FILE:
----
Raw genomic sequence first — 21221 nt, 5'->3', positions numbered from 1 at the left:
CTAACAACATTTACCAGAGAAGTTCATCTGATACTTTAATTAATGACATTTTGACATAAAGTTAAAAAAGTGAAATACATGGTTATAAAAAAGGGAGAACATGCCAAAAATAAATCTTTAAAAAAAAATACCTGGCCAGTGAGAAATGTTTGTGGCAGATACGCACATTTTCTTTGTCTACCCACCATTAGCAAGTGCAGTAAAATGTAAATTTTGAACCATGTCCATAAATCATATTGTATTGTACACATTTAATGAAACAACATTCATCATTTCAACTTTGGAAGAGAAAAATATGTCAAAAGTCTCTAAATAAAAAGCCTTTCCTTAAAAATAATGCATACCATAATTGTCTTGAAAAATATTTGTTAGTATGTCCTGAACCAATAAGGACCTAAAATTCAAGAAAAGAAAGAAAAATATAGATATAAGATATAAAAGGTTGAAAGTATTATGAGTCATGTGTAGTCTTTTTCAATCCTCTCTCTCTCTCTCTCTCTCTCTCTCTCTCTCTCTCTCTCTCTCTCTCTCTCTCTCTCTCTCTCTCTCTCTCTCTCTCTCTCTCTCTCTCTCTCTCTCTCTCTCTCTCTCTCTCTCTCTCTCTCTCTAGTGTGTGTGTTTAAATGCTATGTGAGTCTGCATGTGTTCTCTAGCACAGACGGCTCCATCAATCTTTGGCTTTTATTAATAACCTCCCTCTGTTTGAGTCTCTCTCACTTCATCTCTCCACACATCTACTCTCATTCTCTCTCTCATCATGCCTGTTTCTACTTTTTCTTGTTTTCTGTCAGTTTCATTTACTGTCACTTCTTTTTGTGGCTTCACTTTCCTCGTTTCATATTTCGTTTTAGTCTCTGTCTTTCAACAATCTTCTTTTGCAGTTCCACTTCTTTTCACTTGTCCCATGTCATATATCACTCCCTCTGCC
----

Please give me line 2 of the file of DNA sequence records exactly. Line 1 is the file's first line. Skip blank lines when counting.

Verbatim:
CTAACAACATTTACCAGAGAAGTTCATCTGATACTTTAATTAATGACATTTTGACATAAAGTTAAAAAAGTGAAATACATGGTTATAAAAAAGGGAGAACATGCCAAAAATAAATCTTTAAAAAAAAATACCTGGCCAGTGAGAAATGTTTGTGGCAGATACGCACATTTTCTTTGTCTACCCACCATTAGCAAGTGCAGTAAAATGTAAATTTTGAACCATGTCCATAAATCATATTGTATTGTACACATTTAATGAAACAACATTCATCATTTCAACTTTGGAAGAGAAAAATATGTCAAAAGTCTCTAAATAAAAAGCCTTTCCTTAAAAATAATGCATACCATAATTGTCTTGAAAAATATTTGTTAGTATGTCCTGAACCAATAAGGACCTAAAATTCAAGAAAAGAAAGAAAAATATAGATATAAGATATAAAAGGTTGAAAGTATTATGAGTCATGTGTAGTCTTTTTCAATCCTCTCTCTCTCTCTCTCTCTCTCTCTCTCTCTCTCTCTCTCTCTCTCTCTCTCTCTCTCTCTCTCTCTCTCTCTCTCTCTCTCTCTCTCTCTCTCTCTCTCTCTCTCTCTCTCTCTCTCTCTCTCTCTAGTGTGTGTGTTTAAATGCTATGTGAGTCTGCATGTGTTCTCTAGCACAGACGGCTCCATCAATCTTTGGCTTTTATTAATAACCTCCCTCTGTTTGAGTCTCTCTCACTTCATCTCTCCACACATCTACTCTCATTCTCTCTCTCATCATGCCTGTTTCTACTTTTTCTTGTTTTCTGTCAGTTTCATTTACTGTCACTTCTTTTTGTGGCTTCACTTTCCTCGTTTCATATTTCGTTTTAGTCTCTGTCTTTCAACAATCTTCTTTTGCAGTTCCACTTCTTTTCACTTGTCCCATGTCATATATCACTCCCTCTGCC